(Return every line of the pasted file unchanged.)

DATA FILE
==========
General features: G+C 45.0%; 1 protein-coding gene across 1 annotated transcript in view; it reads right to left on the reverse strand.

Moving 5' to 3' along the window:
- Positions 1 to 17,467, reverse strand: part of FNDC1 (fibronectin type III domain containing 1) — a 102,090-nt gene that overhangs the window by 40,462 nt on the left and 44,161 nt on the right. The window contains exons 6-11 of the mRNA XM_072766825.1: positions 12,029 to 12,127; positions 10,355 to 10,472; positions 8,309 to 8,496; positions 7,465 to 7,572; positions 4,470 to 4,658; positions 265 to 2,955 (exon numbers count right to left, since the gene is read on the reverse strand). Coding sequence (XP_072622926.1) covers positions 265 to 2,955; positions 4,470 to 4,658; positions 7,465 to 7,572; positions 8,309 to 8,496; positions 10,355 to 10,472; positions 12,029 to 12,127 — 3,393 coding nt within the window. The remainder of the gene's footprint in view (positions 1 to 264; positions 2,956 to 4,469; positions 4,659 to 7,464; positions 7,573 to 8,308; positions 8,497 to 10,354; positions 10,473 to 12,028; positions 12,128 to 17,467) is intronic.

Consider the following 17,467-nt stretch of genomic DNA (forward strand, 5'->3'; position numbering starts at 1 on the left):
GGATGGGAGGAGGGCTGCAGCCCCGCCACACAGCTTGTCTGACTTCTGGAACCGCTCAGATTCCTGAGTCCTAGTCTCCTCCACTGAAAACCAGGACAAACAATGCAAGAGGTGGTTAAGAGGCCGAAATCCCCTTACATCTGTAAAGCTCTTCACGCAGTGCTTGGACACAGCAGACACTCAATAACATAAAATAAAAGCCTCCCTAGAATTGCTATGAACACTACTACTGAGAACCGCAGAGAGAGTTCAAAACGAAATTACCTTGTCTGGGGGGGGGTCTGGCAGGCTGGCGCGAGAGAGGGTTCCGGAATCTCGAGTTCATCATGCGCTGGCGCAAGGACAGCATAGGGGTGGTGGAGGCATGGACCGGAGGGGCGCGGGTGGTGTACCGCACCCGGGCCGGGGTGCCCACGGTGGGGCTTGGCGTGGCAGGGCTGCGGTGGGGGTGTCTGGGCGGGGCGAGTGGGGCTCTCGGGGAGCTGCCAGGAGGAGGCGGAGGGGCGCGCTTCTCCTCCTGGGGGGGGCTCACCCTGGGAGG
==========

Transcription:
General features: G+C 45.0%; 1 protein-coding gene across 1 annotated transcript in view; it reads right to left on the reverse strand.

Moving 5' to 3' along the window:
- Positions 1 to 17,467, reverse strand: part of FNDC1 (fibronectin type III domain containing 1) — a 102,090-nt gene that overhangs the window by 40,462 nt on the left and 44,161 nt on the right. The window contains exons 6-11 of the mRNA XM_072766825.1: positions 12,029 to 12,127; positions 10,355 to 10,472; positions 8,309 to 8,496; positions 7,465 to 7,572; positions 4,470 to 4,658; positions 265 to 2,955 (exon numbers count right to left, since the gene is read on the reverse strand). Coding sequence (XP_072622926.1) covers positions 265 to 2,955; positions 4,470 to 4,658; positions 7,465 to 7,572; positions 8,309 to 8,496; positions 10,355 to 10,472; positions 12,029 to 12,127 — 3,393 coding nt within the window. The remainder of the gene's footprint in view (positions 1 to 264; positions 2,956 to 4,469; positions 4,659 to 7,464; positions 7,573 to 8,308; positions 8,497 to 10,354; positions 10,473 to 12,028; positions 12,128 to 17,467) is intronic.

Consider the following 17,467-nt stretch of genomic DNA (forward strand, 5'->3'; position numbering starts at 1 on the left):
GGATGGGAGGAGGGCTGCAGCCCCGCCACACAGCTTGTCTGACTTCTGGAACCGCTCAGATTCCTGAGTCCTAGTCTCCTCCACTGAAAACCAGGACAAACAATGCAAGAGGTGGTTAAGAGGCCGAAATCCCCTTACATCTGTAAAGCTCTTCACGCAGTGCTTGGACACAGCAGACACTCAATAACATAAAATAAAAGCCTCCCTAGAATTGCTATGAACACTACTACTGAGAACCGCAGAGAGAGTTCAAAACGAAATTACCTTGTCTGGGGGGGGGTCTGGCAGGCTGGCGCGAGAGAGGGTTCCGGAATCTCGAGTTCATCATGCGCTGGCGCAAGGACAGCATAGGGGTGGTGGAGGCATGGACCGGAGGGGCGCGGGTGGTGTACCGCACCCGGGCCGGGGTGCCCACGGTGGGGCTTGGCGTGGCAGGGCTGCGGTGGGGGTGTCTGGGCGGGGCGAGTGGGGCTCTCGGGGAGCTGCCAGGAGGAGGCGGAGGGGCGCGCTTCTCCTCCTGGGGGGGGCTCACCCTGGGAGG